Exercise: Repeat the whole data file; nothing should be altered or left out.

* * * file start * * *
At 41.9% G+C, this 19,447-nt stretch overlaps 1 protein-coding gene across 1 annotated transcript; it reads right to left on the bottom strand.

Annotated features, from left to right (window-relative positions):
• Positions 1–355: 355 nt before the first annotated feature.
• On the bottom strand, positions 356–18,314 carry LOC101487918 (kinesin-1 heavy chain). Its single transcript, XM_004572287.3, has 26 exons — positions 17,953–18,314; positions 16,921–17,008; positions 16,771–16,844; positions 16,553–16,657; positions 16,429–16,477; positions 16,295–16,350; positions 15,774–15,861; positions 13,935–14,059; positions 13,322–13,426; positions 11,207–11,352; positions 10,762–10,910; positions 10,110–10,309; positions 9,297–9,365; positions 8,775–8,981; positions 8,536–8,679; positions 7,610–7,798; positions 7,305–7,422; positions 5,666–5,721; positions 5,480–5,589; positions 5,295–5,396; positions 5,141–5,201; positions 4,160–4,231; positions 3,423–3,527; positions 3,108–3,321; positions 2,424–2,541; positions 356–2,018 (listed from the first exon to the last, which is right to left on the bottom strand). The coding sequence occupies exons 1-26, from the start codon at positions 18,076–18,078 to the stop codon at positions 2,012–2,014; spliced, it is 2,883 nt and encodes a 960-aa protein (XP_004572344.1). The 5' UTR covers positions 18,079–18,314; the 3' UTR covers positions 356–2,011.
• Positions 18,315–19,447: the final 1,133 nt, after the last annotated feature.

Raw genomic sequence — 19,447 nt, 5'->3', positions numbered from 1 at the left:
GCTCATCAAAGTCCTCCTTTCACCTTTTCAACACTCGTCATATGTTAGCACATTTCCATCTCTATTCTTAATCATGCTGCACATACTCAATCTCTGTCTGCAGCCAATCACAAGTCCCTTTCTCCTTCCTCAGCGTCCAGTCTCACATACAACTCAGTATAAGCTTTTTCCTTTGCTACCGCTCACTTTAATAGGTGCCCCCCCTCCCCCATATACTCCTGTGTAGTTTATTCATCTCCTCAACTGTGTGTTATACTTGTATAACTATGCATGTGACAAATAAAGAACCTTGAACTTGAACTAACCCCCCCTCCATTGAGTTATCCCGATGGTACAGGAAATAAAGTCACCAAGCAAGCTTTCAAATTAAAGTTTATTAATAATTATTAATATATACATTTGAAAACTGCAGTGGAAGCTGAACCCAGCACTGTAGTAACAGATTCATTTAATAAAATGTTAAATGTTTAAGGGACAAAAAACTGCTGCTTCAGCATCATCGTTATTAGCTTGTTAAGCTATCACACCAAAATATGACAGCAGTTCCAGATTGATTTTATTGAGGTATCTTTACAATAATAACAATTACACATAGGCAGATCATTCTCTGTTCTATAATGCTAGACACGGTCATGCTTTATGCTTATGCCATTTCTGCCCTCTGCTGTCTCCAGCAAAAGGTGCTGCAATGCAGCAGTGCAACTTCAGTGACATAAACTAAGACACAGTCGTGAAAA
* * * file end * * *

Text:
At 41.9% G+C, this 19,447-nt stretch overlaps 1 protein-coding gene across 1 annotated transcript; it reads right to left on the bottom strand.

Annotated features, from left to right (window-relative positions):
• Positions 1–355: 355 nt before the first annotated feature.
• On the bottom strand, positions 356–18,314 carry LOC101487918 (kinesin-1 heavy chain). Its single transcript, XM_004572287.3, has 26 exons — positions 17,953–18,314; positions 16,921–17,008; positions 16,771–16,844; positions 16,553–16,657; positions 16,429–16,477; positions 16,295–16,350; positions 15,774–15,861; positions 13,935–14,059; positions 13,322–13,426; positions 11,207–11,352; positions 10,762–10,910; positions 10,110–10,309; positions 9,297–9,365; positions 8,775–8,981; positions 8,536–8,679; positions 7,610–7,798; positions 7,305–7,422; positions 5,666–5,721; positions 5,480–5,589; positions 5,295–5,396; positions 5,141–5,201; positions 4,160–4,231; positions 3,423–3,527; positions 3,108–3,321; positions 2,424–2,541; positions 356–2,018 (listed from the first exon to the last, which is right to left on the bottom strand). The coding sequence occupies exons 1-26, from the start codon at positions 18,076–18,078 to the stop codon at positions 2,012–2,014; spliced, it is 2,883 nt and encodes a 960-aa protein (XP_004572344.1). The 5' UTR covers positions 18,079–18,314; the 3' UTR covers positions 356–2,011.
• Positions 18,315–19,447: the final 1,133 nt, after the last annotated feature.

Raw genomic sequence — 19,447 nt, 5'->3', positions numbered from 1 at the left:
GCTCATCAAAGTCCTCCTTTCACCTTTTCAACACTCGTCATATGTTAGCACATTTCCATCTCTATTCTTAATCATGCTGCACATACTCAATCTCTGTCTGCAGCCAATCACAAGTCCCTTTCTCCTTCCTCAGCGTCCAGTCTCACATACAACTCAGTATAAGCTTTTTCCTTTGCTACCGCTCACTTTAATAGGTGCCCCCCCTCCCCCATATACTCCTGTGTAGTTTATTCATCTCCTCAACTGTGTGTTATACTTGTATAACTATGCATGTGACAAATAAAGAACCTTGAACTTGAACTAACCCCCCCTCCATTGAGTTATCCCGATGGTACAGGAAATAAAGTCACCAAGCAAGCTTTCAAATTAAAGTTTATTAATAATTATTAATATATACATTTGAAAACTGCAGTGGAAGCTGAACCCAGCACTGTAGTAACAGATTCATTTAATAAAATGTTAAATGTTTAAGGGACAAAAAACTGCTGCTTCAGCATCATCGTTATTAGCTTGTTAAGCTATCACACCAAAATATGACAGCAGTTCCAGATTGATTTTATTGAGGTATCTTTACAATAATAACAATTACACATAGGCAGATCATTCTCTGTTCTATAATGCTAGACACGGTCATGCTTTATGCTTATGCCATTTCTGCCCTCTGCTGTCTCCAGCAAAAGGTGCTGCAATGCAGCAGTGCAACTTCAGTGACATAAACTAAGACACAGTCGTGAAAA